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WHO praises India for tobacco warnings

BJP MP writes to Nadda against enforcing the move for bigger pictorial warnings on cigarettes.

Written by Abantika Ghosh | Abu Dhabi |
Updated: March 20, 2015 3:13:31 am
tobacco , tobacco warning, pictorial health warnings, tobacco health warnings, tobacco product, WHO, World Conference on Tobacco, In India, also, lobbying to stall the implementation of the notification is afoot. The final notification alerting the industry is yet to be issued though it normally comes out a month in advance.

The move mandating 85 per cent pictorial health warnings on tobacco product packages from April 1 has earned India praise from the WHO on the opening day of the 16th World Conference on Tobacco or Health.

“It is beautiful that India has notified the regulation. That is the biggest pictorial warning in the world. Whatever assistance India needs in that direction, we are willing to provide it to them,” said Dr Douglas Bettcher, director, WHO department for prevention of non-communicable diseases. The decision was notified in October last year and comes into effect next month.

WHO director general Margaret Chan described it as a move that showed “political will”. “We would urge and encourage India to notify the regulation announced last summer,” she said, expressing concerns over the emerging trend of big tobacco companies dragging governments to court for attempting to regulate tobacco products. Philip Morris International had dragged Uruguay to the International Centre for Settlement of Investment Disputes when the country tried to introduce 80 per cent pictorial warnings on tobacco packets.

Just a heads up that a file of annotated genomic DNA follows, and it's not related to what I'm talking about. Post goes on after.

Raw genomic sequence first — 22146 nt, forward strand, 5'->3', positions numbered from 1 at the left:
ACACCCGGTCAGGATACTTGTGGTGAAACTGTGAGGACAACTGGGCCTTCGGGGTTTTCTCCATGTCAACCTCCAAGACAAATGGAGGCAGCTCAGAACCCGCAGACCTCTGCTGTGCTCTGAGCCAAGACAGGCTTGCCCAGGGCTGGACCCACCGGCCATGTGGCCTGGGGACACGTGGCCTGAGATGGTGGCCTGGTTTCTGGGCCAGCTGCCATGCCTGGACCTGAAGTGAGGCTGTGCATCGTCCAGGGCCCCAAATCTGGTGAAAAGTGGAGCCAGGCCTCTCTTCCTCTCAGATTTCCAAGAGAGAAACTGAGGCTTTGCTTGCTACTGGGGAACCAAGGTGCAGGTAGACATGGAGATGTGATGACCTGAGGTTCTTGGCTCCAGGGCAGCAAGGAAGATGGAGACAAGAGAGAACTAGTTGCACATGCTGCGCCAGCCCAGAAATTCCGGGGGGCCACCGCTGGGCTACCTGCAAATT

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In India, also, lobbying to stall the implementation of the notification is afoot. The final notification alerting the industry is yet to be issued though it normally comes out a month in advance.

Earlier this month, Dilipkumar Gandhi, the BJP MP from Ahmednagar in Maharashtra, wrote to Union Health Minister J P Nadda saying that no country, except Thailand, has such stringent warning provisions. “Since the above issue is already under examination by the Committee on Subordinate Legislation, and secretary health was appeared before the committee on 4th February 2015. The matter is being examined regarding implementation of the new notification w.e.f 1.4.2015 and its impact on the workers and manufacturers of bidi/cigarette and tobacco industry in India and its financial impact as a whole on the revenue, it will be in the fitness of things that the above notification implementation w.e.f 1.4.2015 is kept in abeyance,” Gandhi, chairman of the committee, wrote to Nadda on March 2.

The FICCI has also written to the Health Ministry questioning the decision to increase the size of pictorial warnings, arguing it would hurt the domestic cigarette industry and that a large number of non-cigarette tobacco products would escape the net.

However, pressing for the bigger warnings, a group of anti-tobacco activists led by NCP MP Supriya Sule met Nadda on Wednesday.

Though the WHO chose not to comment about the internal churnings in India on the pictorial warning, Dr Bettcher said: “Bidis and smokeless tobacco cannot have different levels of taxation. That is a disturbing trend in India and in many other countries.”

(The author is in Abu Dhabi on a fellowship of the National Press Foundation, Washington)

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